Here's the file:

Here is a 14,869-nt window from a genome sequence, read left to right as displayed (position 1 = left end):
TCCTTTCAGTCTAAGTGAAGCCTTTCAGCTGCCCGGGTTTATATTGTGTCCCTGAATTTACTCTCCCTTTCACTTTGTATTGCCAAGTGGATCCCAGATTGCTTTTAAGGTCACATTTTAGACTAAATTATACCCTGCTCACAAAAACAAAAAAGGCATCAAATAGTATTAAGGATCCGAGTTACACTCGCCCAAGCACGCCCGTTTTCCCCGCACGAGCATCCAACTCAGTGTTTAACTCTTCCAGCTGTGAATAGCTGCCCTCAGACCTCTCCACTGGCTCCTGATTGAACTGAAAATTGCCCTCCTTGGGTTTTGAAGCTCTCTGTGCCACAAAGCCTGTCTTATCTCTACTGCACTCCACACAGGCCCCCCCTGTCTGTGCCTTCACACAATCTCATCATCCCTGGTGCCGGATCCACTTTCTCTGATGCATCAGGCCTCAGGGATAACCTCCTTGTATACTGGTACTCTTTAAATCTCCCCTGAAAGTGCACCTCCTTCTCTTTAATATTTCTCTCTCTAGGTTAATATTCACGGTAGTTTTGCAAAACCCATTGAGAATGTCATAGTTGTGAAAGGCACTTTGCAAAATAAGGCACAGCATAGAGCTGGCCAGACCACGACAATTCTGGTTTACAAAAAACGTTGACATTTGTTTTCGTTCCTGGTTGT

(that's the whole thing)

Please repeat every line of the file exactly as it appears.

Here is a 14,869-nt window from a genome sequence, read left to right as displayed (position 1 = left end):
TCCTTTCAGTCTAAGTGAAGCCTTTCAGCTGCCCGGGTTTATATTGTGTCCCTGAATTTACTCTCCCTTTCACTTTGTATTGCCAAGTGGATCCCAGATTGCTTTTAAGGTCACATTTTAGACTAAATTATACCCTGCTCACAAAAACAAAAAAGGCATCAAATAGTATTAAGGATCCGAGTTACACTCGCCCAAGCACGCCCGTTTTCCCCGCACGAGCATCCAACTCAGTGTTTAACTCTTCCAGCTGTGAATAGCTGCCCTCAGACCTCTCCACTGGCTCCTGATTGAACTGAAAATTGCCCTCCTTGGGTTTTGAAGCTCTCTGTGCCACAAAGCCTGTCTTATCTCTACTGCACTCCACACAGGCCCCCCCTGTCTGTGCCTTCACACAATCTCATCATCCCTGGTGCCGGATCCACTTTCTCTGATGCATCAGGCCTCAGGGATAACCTCCTTGTATACTGGTACTCTTTAAATCTCCCCTGAAAGTGCACCTCCTTCTCTTTAATATTTCTCTCTCTAGGTTAATATTCACGGTAGTTTTGCAAAACCCATTGAGAATGTCATAGTTGTGAAAGGCACTTTGCAAAATAAGGCACAGCATAGAGCTGGCCAGACCACGACAATTCTGGTTTACAAAAAACGTTGACATTTGTTTTCGTTCCTGGTTGT